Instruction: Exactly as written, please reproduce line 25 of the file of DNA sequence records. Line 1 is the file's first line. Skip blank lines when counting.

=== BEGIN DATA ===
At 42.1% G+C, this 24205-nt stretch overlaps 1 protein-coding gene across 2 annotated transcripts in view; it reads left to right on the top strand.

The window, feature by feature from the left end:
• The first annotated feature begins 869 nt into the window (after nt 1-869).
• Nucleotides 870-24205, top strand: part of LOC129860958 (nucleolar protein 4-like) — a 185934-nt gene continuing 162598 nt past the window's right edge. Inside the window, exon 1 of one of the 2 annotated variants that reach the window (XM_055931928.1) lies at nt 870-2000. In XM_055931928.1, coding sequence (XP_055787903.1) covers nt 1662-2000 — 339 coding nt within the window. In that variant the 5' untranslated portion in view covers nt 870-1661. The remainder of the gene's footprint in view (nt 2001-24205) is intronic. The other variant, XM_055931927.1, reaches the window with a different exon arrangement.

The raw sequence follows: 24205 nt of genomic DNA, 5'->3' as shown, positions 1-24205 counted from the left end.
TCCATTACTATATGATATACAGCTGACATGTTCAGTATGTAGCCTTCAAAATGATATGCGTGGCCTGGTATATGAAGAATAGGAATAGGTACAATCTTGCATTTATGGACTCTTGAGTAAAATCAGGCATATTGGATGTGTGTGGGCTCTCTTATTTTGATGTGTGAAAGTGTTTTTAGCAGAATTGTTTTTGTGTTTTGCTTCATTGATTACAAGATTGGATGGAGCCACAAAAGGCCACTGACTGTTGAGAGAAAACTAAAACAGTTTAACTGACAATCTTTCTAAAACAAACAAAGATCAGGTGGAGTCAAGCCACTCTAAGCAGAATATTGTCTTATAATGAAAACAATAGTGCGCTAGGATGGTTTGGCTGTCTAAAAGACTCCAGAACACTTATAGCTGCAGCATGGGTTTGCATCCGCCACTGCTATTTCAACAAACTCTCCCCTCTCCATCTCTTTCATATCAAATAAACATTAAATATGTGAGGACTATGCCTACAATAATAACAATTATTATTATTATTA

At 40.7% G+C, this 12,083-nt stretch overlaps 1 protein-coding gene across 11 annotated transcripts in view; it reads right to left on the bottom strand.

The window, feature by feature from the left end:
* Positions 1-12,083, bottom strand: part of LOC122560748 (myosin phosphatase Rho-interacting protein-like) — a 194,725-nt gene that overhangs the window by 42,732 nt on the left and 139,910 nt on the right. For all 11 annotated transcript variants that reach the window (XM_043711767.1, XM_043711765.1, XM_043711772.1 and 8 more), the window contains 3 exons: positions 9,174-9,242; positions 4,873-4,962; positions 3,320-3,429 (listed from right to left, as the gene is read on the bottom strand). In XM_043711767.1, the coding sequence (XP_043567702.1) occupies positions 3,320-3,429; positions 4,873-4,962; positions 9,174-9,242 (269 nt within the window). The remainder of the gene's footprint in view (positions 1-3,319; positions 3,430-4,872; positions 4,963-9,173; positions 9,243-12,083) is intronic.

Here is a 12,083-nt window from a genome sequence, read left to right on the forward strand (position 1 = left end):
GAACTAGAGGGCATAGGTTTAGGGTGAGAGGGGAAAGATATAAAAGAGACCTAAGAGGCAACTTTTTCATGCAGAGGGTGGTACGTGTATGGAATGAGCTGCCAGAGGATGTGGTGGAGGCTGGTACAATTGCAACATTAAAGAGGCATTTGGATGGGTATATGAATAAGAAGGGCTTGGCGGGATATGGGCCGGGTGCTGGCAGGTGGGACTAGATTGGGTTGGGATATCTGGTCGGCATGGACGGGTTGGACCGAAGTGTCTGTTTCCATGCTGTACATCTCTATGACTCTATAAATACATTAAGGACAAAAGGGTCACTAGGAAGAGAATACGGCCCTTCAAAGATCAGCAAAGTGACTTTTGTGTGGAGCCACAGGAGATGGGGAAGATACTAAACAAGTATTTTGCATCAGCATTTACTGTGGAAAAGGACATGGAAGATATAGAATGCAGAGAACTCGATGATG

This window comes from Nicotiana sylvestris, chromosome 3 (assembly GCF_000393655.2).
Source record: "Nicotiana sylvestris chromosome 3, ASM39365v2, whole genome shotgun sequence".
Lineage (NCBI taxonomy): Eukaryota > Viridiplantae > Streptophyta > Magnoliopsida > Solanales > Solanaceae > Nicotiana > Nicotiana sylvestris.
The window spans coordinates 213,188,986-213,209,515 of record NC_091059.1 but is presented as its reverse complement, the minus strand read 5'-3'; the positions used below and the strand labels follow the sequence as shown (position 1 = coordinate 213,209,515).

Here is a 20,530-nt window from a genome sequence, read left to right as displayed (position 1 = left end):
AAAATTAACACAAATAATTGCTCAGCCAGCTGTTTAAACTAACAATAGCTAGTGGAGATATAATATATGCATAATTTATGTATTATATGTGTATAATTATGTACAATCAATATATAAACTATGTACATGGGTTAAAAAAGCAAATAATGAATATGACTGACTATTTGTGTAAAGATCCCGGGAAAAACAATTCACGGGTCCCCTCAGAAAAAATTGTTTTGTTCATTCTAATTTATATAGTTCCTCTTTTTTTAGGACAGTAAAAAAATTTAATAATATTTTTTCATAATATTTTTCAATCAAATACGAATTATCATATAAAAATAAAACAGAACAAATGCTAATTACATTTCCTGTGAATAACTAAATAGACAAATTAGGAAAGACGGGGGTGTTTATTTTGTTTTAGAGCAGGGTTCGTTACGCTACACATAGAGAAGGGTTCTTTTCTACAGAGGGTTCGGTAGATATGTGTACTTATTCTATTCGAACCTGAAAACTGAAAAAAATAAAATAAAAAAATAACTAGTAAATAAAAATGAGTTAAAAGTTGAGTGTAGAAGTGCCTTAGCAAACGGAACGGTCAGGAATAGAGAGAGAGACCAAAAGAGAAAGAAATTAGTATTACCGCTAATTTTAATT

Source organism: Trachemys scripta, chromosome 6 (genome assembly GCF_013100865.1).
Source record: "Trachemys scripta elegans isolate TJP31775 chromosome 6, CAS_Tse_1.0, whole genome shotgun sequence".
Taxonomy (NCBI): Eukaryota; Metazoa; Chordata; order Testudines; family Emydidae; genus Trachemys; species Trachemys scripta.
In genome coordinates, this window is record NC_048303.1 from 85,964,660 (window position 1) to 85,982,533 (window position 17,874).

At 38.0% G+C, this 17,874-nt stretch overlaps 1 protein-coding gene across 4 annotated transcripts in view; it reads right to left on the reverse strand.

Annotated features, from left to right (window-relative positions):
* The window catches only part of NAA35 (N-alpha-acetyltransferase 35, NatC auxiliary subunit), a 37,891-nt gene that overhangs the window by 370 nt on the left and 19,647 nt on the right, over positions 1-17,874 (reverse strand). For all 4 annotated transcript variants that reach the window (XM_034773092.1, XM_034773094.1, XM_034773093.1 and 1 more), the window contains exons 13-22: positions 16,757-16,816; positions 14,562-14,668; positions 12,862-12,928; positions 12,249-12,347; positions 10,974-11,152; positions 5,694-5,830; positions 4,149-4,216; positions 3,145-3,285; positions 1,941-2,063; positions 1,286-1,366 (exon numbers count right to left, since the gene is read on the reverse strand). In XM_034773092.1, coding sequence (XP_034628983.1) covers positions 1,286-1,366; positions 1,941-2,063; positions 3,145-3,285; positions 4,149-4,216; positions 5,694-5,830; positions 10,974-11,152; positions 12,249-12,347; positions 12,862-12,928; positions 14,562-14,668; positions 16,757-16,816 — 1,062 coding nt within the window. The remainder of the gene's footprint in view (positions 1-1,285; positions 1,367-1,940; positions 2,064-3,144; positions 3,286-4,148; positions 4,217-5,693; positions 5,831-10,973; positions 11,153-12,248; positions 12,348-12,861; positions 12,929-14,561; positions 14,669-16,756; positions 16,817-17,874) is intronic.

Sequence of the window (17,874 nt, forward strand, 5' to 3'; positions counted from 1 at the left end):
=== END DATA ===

Sequence of the window (17,874 nt, forward strand, 5' to 3'; positions counted from 1 at the left end):